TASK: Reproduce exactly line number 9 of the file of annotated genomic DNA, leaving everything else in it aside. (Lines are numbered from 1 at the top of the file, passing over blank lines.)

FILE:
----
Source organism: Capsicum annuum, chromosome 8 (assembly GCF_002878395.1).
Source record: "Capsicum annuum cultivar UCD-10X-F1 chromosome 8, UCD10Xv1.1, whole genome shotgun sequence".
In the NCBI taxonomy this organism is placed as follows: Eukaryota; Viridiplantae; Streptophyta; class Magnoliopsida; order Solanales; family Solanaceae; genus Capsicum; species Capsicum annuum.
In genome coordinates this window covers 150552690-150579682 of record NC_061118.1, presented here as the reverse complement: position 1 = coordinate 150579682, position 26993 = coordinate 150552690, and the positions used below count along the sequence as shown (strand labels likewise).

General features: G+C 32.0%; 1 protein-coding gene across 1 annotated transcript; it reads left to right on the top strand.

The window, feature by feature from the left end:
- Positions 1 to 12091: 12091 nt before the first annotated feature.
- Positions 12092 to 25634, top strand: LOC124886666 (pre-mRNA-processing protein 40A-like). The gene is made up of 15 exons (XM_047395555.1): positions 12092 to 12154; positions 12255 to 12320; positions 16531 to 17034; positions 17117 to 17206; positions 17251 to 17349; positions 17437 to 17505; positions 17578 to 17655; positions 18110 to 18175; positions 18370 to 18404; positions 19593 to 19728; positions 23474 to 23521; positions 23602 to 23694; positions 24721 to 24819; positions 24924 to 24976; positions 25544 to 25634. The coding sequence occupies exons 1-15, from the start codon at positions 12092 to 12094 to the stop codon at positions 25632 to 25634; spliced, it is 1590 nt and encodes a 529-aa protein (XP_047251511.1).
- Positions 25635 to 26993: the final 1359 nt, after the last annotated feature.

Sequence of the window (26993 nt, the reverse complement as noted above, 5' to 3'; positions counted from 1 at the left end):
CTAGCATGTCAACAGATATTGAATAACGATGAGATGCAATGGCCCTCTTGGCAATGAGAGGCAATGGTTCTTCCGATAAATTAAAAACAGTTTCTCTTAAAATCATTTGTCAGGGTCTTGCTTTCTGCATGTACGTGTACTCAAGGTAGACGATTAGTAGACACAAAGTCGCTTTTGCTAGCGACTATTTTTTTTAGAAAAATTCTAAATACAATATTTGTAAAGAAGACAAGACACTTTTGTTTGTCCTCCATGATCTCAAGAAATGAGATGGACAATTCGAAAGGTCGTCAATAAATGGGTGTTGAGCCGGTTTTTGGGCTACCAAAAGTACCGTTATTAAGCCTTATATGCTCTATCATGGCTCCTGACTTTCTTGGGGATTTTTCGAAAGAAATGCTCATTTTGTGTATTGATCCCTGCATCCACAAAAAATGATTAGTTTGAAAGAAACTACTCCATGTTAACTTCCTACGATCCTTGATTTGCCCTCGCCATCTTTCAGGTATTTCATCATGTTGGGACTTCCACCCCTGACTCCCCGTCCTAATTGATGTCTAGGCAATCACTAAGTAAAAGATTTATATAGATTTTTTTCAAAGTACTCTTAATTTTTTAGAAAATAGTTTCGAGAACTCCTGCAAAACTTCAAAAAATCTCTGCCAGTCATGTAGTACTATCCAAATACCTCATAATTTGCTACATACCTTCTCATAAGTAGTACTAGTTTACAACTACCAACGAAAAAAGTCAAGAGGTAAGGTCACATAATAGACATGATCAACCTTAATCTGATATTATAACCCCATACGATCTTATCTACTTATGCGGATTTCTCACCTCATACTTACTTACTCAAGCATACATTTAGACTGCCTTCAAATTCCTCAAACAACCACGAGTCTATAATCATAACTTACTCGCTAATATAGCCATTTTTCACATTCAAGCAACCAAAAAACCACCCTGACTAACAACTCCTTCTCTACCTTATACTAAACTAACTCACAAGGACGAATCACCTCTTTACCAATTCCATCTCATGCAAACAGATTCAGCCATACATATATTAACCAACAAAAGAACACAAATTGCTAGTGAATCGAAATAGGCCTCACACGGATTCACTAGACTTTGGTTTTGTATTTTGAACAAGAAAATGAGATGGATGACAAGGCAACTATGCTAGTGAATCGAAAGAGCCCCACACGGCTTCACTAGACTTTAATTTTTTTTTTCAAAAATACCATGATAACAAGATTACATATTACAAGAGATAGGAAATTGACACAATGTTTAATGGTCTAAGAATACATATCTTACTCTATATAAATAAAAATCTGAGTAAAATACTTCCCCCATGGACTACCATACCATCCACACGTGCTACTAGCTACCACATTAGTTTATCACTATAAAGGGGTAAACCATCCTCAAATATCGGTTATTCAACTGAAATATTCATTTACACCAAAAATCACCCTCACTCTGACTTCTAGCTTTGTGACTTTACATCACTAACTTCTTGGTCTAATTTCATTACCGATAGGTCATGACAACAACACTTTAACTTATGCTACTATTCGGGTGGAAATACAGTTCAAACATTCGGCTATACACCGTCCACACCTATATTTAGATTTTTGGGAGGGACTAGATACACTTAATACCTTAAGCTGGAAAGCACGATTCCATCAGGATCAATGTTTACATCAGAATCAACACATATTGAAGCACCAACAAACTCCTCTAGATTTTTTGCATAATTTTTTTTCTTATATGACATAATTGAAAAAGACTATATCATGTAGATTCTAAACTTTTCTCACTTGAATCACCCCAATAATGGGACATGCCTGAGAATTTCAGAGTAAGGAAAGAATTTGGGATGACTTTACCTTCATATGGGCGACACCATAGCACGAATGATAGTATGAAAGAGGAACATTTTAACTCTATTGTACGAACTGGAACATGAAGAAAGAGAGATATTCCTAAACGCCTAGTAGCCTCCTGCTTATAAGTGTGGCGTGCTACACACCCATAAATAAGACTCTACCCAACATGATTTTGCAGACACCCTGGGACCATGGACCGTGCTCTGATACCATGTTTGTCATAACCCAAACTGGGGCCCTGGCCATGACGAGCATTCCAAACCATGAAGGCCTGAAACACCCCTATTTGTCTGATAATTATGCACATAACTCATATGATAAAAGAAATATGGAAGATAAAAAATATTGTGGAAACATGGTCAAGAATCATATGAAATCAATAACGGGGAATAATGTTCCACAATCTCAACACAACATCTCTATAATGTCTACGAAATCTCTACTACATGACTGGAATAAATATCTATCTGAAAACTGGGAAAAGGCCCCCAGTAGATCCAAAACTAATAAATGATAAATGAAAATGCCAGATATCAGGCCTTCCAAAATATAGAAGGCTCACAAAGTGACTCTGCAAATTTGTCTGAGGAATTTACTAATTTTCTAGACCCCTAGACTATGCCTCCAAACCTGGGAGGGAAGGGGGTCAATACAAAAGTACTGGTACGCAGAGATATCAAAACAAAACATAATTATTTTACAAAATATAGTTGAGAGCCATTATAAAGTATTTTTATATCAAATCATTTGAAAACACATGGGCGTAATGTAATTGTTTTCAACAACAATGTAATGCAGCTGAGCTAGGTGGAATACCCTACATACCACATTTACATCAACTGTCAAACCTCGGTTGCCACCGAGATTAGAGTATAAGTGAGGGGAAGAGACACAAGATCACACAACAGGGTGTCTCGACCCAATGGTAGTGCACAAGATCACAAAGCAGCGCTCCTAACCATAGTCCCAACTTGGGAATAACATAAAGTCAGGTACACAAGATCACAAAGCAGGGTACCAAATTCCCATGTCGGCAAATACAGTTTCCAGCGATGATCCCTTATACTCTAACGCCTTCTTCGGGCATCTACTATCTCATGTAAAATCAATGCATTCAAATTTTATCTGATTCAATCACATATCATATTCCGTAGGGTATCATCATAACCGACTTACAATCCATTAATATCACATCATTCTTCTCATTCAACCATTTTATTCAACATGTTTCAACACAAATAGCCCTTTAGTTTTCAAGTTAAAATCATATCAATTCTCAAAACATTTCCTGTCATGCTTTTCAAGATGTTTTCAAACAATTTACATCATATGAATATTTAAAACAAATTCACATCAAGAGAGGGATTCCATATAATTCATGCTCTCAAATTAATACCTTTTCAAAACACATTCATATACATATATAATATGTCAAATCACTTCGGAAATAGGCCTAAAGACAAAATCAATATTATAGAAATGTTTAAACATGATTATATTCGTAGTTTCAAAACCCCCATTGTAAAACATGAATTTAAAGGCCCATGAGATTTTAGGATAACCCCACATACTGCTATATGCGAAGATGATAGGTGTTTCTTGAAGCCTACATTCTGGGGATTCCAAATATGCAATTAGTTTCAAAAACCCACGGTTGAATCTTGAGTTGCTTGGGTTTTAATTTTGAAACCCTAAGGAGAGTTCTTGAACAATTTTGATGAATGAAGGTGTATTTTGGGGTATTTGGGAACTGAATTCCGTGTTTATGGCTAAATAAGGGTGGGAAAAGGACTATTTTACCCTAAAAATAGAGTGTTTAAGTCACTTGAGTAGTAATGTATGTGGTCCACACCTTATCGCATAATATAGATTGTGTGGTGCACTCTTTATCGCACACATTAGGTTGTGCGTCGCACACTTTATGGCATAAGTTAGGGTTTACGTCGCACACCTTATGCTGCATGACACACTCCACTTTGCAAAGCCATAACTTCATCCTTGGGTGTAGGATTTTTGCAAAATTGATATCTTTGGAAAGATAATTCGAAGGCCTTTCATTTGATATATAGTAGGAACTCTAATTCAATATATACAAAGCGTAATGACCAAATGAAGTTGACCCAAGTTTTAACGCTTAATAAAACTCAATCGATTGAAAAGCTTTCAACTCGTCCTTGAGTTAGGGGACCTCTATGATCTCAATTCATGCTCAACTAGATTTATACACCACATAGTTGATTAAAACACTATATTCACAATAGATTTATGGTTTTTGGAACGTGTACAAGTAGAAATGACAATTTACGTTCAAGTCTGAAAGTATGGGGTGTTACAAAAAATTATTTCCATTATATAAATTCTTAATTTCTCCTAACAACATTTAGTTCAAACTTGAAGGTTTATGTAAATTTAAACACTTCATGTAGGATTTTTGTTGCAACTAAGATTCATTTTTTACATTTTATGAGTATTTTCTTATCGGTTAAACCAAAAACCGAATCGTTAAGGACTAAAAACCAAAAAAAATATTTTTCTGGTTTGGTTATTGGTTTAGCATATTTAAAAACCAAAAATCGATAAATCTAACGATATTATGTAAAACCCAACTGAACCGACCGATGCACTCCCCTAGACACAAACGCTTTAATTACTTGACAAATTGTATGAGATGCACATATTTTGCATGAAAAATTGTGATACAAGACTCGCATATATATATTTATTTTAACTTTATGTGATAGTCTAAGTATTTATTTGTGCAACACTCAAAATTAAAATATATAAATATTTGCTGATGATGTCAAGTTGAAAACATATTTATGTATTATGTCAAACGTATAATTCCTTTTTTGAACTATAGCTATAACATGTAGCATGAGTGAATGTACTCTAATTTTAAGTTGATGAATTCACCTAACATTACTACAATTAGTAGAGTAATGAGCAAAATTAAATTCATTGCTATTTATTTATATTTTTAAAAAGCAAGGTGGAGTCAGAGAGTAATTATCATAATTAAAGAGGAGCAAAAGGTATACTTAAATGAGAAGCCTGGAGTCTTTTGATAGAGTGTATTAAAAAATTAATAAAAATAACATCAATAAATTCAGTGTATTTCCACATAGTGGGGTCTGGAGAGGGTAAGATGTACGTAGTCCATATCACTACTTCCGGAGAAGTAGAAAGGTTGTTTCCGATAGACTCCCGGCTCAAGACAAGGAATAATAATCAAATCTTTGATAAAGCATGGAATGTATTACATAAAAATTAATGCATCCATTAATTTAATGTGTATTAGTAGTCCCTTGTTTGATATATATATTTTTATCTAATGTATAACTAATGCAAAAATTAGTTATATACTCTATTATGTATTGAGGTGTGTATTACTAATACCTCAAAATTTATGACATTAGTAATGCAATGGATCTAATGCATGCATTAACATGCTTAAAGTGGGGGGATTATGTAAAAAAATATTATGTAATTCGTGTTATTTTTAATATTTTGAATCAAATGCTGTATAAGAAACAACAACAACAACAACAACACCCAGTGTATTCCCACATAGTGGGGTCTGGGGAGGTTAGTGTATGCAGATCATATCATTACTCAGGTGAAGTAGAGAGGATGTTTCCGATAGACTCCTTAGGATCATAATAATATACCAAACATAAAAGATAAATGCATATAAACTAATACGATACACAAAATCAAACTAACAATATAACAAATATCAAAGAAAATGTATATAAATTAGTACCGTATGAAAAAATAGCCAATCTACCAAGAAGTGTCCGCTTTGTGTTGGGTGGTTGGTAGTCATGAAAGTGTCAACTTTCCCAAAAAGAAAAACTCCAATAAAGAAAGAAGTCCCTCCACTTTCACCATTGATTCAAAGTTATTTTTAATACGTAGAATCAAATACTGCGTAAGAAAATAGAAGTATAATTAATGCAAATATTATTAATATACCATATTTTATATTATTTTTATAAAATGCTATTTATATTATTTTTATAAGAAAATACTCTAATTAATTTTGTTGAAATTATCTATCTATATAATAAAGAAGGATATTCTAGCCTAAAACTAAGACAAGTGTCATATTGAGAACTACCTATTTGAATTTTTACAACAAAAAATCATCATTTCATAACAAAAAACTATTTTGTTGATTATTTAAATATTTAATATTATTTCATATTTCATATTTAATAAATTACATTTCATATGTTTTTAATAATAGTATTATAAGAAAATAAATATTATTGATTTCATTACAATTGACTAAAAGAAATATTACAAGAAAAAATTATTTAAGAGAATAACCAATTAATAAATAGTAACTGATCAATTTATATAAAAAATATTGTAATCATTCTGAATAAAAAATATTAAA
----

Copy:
- Positions 25635 to 26993: the final 1359 nt, after the last annotated feature.